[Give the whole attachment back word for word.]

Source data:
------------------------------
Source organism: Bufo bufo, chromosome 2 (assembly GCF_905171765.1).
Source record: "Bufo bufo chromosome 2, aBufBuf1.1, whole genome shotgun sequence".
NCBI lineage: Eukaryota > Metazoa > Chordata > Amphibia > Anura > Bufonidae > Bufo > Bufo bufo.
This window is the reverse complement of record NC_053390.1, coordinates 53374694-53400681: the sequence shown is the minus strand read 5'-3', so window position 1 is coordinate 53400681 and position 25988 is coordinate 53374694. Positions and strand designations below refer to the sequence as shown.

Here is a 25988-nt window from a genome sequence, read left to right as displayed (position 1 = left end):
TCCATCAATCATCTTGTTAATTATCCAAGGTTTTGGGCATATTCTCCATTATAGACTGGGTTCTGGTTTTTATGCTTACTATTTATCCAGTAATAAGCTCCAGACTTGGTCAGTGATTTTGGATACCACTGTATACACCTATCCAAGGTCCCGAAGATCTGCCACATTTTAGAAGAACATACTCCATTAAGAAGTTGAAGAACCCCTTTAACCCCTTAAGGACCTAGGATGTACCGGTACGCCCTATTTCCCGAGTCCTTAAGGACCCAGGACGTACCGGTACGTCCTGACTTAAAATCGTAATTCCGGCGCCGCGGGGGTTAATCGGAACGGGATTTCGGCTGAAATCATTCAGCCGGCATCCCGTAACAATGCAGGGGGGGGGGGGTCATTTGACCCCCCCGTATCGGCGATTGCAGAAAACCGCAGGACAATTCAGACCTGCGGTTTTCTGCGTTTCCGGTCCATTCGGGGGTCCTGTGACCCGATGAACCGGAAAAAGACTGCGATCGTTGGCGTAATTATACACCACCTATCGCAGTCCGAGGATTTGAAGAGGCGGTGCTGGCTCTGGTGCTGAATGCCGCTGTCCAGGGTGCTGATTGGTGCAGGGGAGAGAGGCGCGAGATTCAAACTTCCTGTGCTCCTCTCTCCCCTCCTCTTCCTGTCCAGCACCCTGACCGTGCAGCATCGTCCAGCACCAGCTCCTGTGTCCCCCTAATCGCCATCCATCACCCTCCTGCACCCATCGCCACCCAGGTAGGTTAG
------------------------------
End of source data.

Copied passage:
Source organism: Bufo bufo, chromosome 2 (assembly GCF_905171765.1).
Source record: "Bufo bufo chromosome 2, aBufBuf1.1, whole genome shotgun sequence".
NCBI lineage: Eukaryota > Metazoa > Chordata > Amphibia > Anura > Bufonidae > Bufo > Bufo bufo.
This window is the reverse complement of record NC_053390.1, coordinates 53374694-53400681: the sequence shown is the minus strand read 5'-3', so window position 1 is coordinate 53400681 and position 25988 is coordinate 53374694. Positions and strand designations below refer to the sequence as shown.

Here is a 25988-nt window from a genome sequence, read left to right as displayed (position 1 = left end):
TCCATCAATCATCTTGTTAATTATCCAAGGTTTTGGGCATATTCTCCATTATAGACTGGGTTCTGGTTTTTATGCTTACTATTTATCCAGTAATAAGCTCCAGACTTGGTCAGTGATTTTGGATACCACTGTATACACCTATCCAAGGTCCCGAAGATCTGCCACATTTTAGAAGAACATACTCCATTAAGAAGTTGAAGAACCCCTTTAACCCCTTAAGGACCTAGGATGTACCGGTACGCCCTATTTCCCGAGTCCTTAAGGACCCAGGACGTACCGGTACGTCCTGACTTAAAATCGTAATTCCGGCGCCGCGGGGGTTAATCGGAACGGGATTTCGGCTGAAATCATTCAGCCGGCATCCCGTAACAATGCAGGGGGGGGGGGGTCATTTGACCCCCCCGTATCGGCGATTGCAGAAAACCGCAGGACAATTCAGACCTGCGGTTTTCTGCGTTTCCGGTCCATTCGGGGGTCCTGTGACCCGATGAACCGGAAAAAGACTGCGATCGTTGGCGTAATTATACACCACCTATCGCAGTCCGAGGATTTGAAGAGGCGGTGCTGGCTCTGGTGCTGAATGCCGCTGTCCAGGGTGCTGATTGGTGCAGGGGAGAGAGGCGCGAGATTCAAACTTCCTGTGCTCCTCTCTCCCCTCCTCTTCCTGTCCAGCACCCTGACCGTGCAGCATCGTCCAGCACCAGCTCCTGTGTCCCCCTAATCGCCATCCATCACCCTCCTGCACCCATCGCCACCCAGGTAGGTTAG